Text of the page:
She stares at the red mark on her neck – a mark that disappears beneath a rope of pearl circling once, twice, three times – but the coils slide down, so he unlocks a net of silver and sapphires, drapes it around her throat higher up, and flicks the lock shut. "There. What do you think?"

What do I think?

Sarah feels goosebumps spread down her arms; she trembles.

"Chilly, my dear?" The Goblin King unfolds his legs and tugs her backwards into the warm line of his body. Sarah only just registers what he is wearing – that black leather – I remember that – and then he places his hands over hers and murmurs into her ear. "Is this better?"

She is about to nod, but then she sees herself in the mirror –

Oh my god

Golden strands flickering with diamonds twine around her arms. Pearls on leather cords drape over her hips. An ornate amber pendant lies between her breasts.

She is wearing jewelry, and nothing else.

Sarah feels the laugh building in the Goblin King's chest before she hears it.

"Aren't we the staring fawn today … Little pet –" he shakes her, lightly, and kisses her cheek. "Why the wide eyes?"

Oh no, please, please let him not –

"Are you staring at how beautiful you are, little one?" His voice roughens. "Do you see what I see?"

Her stomach churns as he bends his head and flicks his tongue through openings in the net of silver on her neck, as he traces the lines of skin between the pearls, and as he runs his hands up her arms and cups her breasts –

no, no no I'm fourteen you bastard –

He digs his fingers into her flesh, and she forgets and yelps in pain.

He jerks his head backwards and hisses into her ear, his breath hot. "What have I told you, girl? Have you forgotten?"

Sarah pulls her knees up and buries her face between them as she feels tears threaten. She hears a clock in the room, quietly chiming the hour – eight – something is important, but the King has asked her a question and she must answer. Her voice is thick. "No ..."

"No, what?"

"I haven't forgotten …"

"Then why squeal so, pretty?" He slides one hand from her chest and gives one of her thighs a stinging slap. She cries out. "Why this whimpering?"

"I – I –"

The Goblin King's other hand twists in her hair and in the diadem, and tightens. "Why, Sarah?"

She gulps. "I don't – I don't –" Tears spill over, running down her face. "It hurts – why do you make it hurt so much?"

"Ah …"

His hand loosens and both his arms go around her.

"Ah, princess. My princess. Shhh …" He kisses her cheek. "Stop crying and I will explain. Shhh – hush now. Listen …"

Sarah hiccups as she sobs – so young, god I'm so young – as he moves her so that she faces him. He frames her face with his hands. "Sweet …" He kisses her other cheek, lingering on her tears. "My sweet princess. It only hurts because I have such passion for you … such an overwhelming desire for you …"

The sobs turn into sniffles. "I don't understand."

The Goblin King favors her with a gentle smile. "This is part of passion, pet. When a lover," he points to his chest, "desires his lady above all things," he flicks a finger against her cheekbone, "of course he's going to hurt her. The more he wants her, the more he hurts her. And I want you, sweet … so very, very much …"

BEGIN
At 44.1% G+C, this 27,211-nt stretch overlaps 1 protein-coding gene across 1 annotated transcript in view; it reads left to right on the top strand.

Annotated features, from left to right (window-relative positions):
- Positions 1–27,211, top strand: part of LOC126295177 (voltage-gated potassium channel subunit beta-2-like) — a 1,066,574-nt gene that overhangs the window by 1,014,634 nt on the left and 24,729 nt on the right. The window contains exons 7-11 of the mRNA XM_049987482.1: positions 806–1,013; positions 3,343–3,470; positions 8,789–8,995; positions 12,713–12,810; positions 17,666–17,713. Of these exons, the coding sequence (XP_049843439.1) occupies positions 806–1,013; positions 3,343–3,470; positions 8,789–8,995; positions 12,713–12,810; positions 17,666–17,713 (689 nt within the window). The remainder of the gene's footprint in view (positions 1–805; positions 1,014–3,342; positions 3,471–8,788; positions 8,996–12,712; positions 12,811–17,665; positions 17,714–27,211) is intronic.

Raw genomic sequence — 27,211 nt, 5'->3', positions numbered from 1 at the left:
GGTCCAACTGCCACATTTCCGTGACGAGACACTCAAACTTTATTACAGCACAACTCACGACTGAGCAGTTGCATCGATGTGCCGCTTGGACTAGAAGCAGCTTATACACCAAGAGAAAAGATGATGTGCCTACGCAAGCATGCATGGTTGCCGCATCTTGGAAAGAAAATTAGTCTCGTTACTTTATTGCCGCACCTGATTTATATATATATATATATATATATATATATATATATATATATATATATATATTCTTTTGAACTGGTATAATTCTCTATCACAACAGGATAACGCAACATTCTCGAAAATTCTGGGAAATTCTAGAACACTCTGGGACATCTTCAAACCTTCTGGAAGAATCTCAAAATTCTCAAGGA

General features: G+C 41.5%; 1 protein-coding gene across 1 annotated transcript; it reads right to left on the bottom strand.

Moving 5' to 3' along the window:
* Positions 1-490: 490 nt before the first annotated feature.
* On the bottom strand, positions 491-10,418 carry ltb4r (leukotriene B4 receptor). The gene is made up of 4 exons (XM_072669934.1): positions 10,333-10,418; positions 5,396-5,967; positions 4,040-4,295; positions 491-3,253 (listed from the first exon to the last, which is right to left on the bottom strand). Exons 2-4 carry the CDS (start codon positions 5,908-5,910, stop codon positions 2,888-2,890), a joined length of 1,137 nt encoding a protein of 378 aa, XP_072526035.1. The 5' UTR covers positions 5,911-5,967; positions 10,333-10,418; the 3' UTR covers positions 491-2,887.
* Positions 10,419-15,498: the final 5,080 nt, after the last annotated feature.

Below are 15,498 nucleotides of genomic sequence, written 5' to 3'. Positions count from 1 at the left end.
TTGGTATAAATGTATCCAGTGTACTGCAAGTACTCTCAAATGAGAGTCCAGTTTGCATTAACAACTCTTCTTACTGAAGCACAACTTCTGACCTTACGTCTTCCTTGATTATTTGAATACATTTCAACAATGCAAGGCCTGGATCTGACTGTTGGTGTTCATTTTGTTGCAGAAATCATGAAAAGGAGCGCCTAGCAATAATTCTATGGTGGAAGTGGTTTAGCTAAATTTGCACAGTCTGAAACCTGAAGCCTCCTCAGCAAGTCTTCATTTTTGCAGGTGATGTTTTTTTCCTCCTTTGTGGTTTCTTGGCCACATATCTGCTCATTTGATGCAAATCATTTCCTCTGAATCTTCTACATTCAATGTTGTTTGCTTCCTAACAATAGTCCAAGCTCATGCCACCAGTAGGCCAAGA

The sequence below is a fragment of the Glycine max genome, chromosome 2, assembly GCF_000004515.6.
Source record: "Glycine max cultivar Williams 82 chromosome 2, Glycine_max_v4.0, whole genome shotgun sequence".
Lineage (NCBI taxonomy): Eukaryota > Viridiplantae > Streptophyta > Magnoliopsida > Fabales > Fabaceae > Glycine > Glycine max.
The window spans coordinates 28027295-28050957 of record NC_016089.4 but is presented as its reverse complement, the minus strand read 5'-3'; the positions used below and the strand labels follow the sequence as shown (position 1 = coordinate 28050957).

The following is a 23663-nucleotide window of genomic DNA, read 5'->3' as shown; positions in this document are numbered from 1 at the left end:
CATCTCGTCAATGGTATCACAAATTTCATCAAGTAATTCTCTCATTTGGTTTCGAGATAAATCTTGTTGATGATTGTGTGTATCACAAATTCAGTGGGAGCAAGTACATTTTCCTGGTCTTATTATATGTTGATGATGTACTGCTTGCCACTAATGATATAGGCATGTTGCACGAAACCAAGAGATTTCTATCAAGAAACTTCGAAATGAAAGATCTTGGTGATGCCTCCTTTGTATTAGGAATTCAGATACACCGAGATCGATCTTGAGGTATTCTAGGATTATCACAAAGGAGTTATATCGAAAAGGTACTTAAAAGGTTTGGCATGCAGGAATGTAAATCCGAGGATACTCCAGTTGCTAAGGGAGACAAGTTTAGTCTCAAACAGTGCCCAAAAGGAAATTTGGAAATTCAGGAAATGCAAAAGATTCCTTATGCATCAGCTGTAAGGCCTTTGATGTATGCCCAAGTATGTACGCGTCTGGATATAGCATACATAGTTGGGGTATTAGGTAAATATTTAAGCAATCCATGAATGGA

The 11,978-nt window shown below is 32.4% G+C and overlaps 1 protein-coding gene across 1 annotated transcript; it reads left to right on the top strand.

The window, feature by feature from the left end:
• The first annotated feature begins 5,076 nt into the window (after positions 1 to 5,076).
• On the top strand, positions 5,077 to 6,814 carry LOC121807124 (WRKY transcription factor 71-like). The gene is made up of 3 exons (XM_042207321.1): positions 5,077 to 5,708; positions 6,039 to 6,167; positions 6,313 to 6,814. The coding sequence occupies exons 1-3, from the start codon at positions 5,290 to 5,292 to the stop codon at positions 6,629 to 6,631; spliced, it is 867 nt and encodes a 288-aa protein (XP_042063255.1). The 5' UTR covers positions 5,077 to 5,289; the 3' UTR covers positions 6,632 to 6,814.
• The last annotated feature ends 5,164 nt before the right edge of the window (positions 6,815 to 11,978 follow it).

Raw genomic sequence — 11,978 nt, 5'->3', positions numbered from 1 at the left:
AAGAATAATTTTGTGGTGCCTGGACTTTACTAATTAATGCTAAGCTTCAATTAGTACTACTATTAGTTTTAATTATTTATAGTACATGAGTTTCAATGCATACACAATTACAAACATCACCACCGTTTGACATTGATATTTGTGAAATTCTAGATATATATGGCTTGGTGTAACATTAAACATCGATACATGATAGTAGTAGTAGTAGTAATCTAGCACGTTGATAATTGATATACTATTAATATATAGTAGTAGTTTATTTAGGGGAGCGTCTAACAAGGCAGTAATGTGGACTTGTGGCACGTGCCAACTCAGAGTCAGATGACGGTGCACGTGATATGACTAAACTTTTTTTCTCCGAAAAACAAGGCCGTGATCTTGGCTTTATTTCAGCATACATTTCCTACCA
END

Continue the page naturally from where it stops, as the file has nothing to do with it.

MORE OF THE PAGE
In her thoughts, the older Sarah howls. The younger blinks, starts to scrub her eyes with the back of one hand, and winces at the diamond bite of the rings on her fingers. "I still don't –"

"My dear." His smile widens. "Just think of your mother and father. You remember what happened with them, don't you?"

A blush spreads across her face. She looks away.

"You remember how you heard them, that one night. How your mother was crying out so loudly that you were afraid. And then the next morning you asked her what had happened, and she said …"

Sarah drops her chin to avoid his arched eyebrow.

"She said," he murmurs, "that what you heard was … Mommy and Daddy's business. Weren't those her words?" His eyes glint. "But then you were so curious, weren't you, pet? What was mommy and daddy's business? What could it be? And then your mother moved to a separate room and all the noise stopped, and then she left you, didn't she?"

Miserably, Sarah nods.

"Oh, but then ..." The Goblin King leans in close and whispers hot against her ear. "Then your father married again and you were still so curious – curious if father and stepmother had the same business as mommy and daddy. You listened at the door, didn't you? You wanted so much to know, didn't you?"

She nods again, squeezing her eyes shut.

"Then that little brat of a boy was born, and you found your father's magazines, and you began to get so angry, my fine girl. So angry, and so confused, because you wanted something – you wanted something and you didn't know what it was. Until …"

The Goblin King turns her in his lap – she opens her eyes and sees her tearstained, flushed face in the mirror.

He holds her close. "Until you came to me – and those things that you didn't even understand … those things you wanted – you wanted them desperately." He bites at her ear. "Didn't you?"

"… Yes." Her breath hitches as his hands begin to move again.

"I gave you what you wanted, pet. I gave you what you wished for …" He smiles at her, a baring of crooked, gleaming teeth in the mirror. "Now you understand, don't you? Don't you see how much I desire you, since I do these things for you?"

He rakes sharp nails up her thighs; she flinches, but recovers to give him a shaky smile. "I think so."

His eyes narrow. "You only think so, Sarah?"

She feels her heart pounding in her chest. Sarah looks through her younger self's eyes, into the mirror, and sees veins pulsing blue beneath the paper-white skin at her temples. She sees the dark rings around her eyes – almost as black as the kohl round his, but from sleeplessness –

"Sarah … Sa-rah …" The Goblin King's mouth is twitching. "Have you forgotten your name again, my Sarah?"

She feels dizzy. "No."